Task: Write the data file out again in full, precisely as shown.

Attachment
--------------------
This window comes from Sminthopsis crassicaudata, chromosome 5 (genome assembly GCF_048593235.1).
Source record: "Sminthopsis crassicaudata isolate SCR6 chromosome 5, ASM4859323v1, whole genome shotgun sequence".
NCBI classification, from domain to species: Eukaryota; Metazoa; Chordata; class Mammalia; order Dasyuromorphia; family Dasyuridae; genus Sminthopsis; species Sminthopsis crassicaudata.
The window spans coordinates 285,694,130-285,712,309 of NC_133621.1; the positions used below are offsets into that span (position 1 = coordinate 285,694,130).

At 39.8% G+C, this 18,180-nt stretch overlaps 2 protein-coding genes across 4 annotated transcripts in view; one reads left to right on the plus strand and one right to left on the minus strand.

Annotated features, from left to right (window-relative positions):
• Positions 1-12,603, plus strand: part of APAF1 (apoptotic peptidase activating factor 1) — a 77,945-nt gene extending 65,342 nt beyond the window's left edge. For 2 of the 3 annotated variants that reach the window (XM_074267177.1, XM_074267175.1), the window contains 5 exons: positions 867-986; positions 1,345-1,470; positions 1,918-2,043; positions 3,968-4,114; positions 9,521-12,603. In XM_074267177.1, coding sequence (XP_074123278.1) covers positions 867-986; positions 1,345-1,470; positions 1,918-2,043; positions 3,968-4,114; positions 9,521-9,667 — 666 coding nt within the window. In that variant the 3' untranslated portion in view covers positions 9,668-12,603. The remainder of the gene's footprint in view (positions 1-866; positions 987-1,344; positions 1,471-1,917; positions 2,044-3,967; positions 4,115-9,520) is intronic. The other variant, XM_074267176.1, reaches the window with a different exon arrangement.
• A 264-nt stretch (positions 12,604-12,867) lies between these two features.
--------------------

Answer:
This window comes from Sminthopsis crassicaudata, chromosome 5 (genome assembly GCF_048593235.1).
Source record: "Sminthopsis crassicaudata isolate SCR6 chromosome 5, ASM4859323v1, whole genome shotgun sequence".
NCBI classification, from domain to species: Eukaryota; Metazoa; Chordata; class Mammalia; order Dasyuromorphia; family Dasyuridae; genus Sminthopsis; species Sminthopsis crassicaudata.
The window spans coordinates 285,694,130-285,712,309 of NC_133621.1; the positions used below are offsets into that span (position 1 = coordinate 285,694,130).

At 39.8% G+C, this 18,180-nt stretch overlaps 2 protein-coding genes across 4 annotated transcripts in view; one reads left to right on the plus strand and one right to left on the minus strand.

Annotated features, from left to right (window-relative positions):
• Positions 1-12,603, plus strand: part of APAF1 (apoptotic peptidase activating factor 1) — a 77,945-nt gene extending 65,342 nt beyond the window's left edge. For 2 of the 3 annotated variants that reach the window (XM_074267177.1, XM_074267175.1), the window contains 5 exons: positions 867-986; positions 1,345-1,470; positions 1,918-2,043; positions 3,968-4,114; positions 9,521-12,603. In XM_074267177.1, coding sequence (XP_074123278.1) covers positions 867-986; positions 1,345-1,470; positions 1,918-2,043; positions 3,968-4,114; positions 9,521-9,667 — 666 coding nt within the window. In that variant the 3' untranslated portion in view covers positions 9,668-12,603. The remainder of the gene's footprint in view (positions 1-866; positions 987-1,344; positions 1,471-1,917; positions 2,044-3,967; positions 4,115-9,520) is intronic. The other variant, XM_074267176.1, reaches the window with a different exon arrangement.
• A 264-nt stretch (positions 12,604-12,867) lies between these two features.